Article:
NEVER TOO SMALL Australian Apartment Style Tiny Home -27sqm/291sqft

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This particular location
we flooded in October. This building was sitting atop this concrete structure with floodwaters
surrounding the building. Yeah, it looked like a houseboat. Yeah. So it was a pretty
breathtaking sort of image. The House is located in Rosebrook
on the outskirts of Port Fairy. It's in a beautiful floodway,
it was Gunditjmara land, and it sits in the ruins
of an old flour mill. This house is nine meters
by roughly three point three meters, which gives it a total floor area
just under thirty square meters. With the mezzanine level, you get a total floor
area of forty square meters. It's designed with a fully offgrid
solar system with batteries and a backup generator. And it's designed
largely to be a passive house. The road restrictions mean you can't transport anything on a freeway
that's over five meters tall. So that does restrict these buildings
somewhat to a certain ceiling height, which can make the spaces
feel a bit more cramped. That's why we designed this building
to have an expandable roof section. The way that this telescopic frame works
is the wall panels fold in on themselves and then the roof can be expanded
by operating a wheel .

Which winds a cog system that pushes the whole roof structure
up by twelve hundred millimeters Then the panels fold back down
to complete your wall sections. The cyprus that we clad, the building in
are felled old cyprus windbreaks from local farmlands. They're
normally pushed into a pile and burnt. We decided to mill the timber
and clad our building in it. It created both a beautiful esthetic,
but also meant capturing a lot of carbon, which we thought was pretty important. We found the concrete slabs in a paddock. Its original purpose
was to hold up cow troughs. But they seem perfect
as a floating staircase. We also scrounged metal mesh
from an abandoned pig shed. And the beauty of that is
that you can scrape your dirty boots off before entering the house. The design was intended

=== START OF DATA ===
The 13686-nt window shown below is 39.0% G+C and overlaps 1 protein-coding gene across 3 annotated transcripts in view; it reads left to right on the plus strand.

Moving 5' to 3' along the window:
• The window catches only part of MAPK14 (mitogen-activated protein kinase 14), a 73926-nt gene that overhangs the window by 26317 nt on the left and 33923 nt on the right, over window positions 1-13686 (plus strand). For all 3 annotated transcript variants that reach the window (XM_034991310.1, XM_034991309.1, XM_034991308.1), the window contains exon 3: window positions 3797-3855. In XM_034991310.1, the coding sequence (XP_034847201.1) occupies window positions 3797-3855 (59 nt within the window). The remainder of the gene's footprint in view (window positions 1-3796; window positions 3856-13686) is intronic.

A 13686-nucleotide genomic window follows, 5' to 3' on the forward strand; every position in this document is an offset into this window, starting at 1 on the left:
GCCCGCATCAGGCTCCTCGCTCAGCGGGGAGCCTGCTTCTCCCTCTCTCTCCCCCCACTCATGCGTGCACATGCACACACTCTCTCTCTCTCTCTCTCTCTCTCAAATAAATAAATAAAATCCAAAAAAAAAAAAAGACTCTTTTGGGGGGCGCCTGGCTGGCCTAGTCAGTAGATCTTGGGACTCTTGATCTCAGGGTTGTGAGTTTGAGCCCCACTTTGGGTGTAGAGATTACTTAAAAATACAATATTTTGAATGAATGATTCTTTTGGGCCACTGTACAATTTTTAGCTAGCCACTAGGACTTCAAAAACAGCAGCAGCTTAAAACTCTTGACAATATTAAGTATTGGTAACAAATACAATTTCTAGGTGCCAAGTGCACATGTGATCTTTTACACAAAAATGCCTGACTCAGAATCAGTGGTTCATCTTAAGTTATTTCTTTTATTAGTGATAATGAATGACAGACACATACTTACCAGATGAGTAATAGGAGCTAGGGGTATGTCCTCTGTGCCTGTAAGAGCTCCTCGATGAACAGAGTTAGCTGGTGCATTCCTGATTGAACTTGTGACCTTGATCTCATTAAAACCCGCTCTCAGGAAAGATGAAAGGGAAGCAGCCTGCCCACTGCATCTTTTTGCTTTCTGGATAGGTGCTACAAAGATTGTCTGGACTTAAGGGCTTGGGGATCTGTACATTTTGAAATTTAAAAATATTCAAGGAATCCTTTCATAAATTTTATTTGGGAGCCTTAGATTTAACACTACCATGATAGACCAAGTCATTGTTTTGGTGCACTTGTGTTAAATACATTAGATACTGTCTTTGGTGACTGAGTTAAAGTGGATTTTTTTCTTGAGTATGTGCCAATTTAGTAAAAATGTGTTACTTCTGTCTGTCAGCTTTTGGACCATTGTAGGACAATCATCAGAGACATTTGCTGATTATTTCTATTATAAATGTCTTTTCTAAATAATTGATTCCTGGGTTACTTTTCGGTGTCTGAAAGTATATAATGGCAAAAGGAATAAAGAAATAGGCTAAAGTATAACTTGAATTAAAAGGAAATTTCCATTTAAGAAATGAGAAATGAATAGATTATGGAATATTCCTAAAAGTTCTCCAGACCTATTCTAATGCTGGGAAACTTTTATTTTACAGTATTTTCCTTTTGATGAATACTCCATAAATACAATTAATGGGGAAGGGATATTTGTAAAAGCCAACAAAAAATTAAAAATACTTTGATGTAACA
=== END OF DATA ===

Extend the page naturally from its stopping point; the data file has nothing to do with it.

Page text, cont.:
to feel like a New York style apartment that appropriate for a regional setting. The design also explores
the use of materials that have been recycled or restored. The double height of the lounge room
gives it an additional sense of space. The lower section is encased
by steel glass windows.

The glass section of the living area juts out
from the rest of the building slightly. When you're sitting on the couch,
you're sitting more in nature pushes you out into the environment. Copper and ply louvers run horizontally
along those windows, giving the opportunity for ventilation
to come out through the building. We have pivot doors on the south
and western sides of the lounge room. So in summertime, you can open
all the doors and have maximum airflow. The western side,
you can actually just sit on the ground and dangle your legs over the edge. The raised mezzanine
gave us an opportunity to capitalize on some extra storage, as well as separating the living area
from the kitchen area. And it gives you ample
storage under the floor for the things you don't use
on a daily basis. So the kitchen's got a two burner
gas cooktop, an extra sized sink, because the sink has to perform
a number of functions in a small area.

It's got a relatively small
fridge and ample storage covers. The above sink drying rack means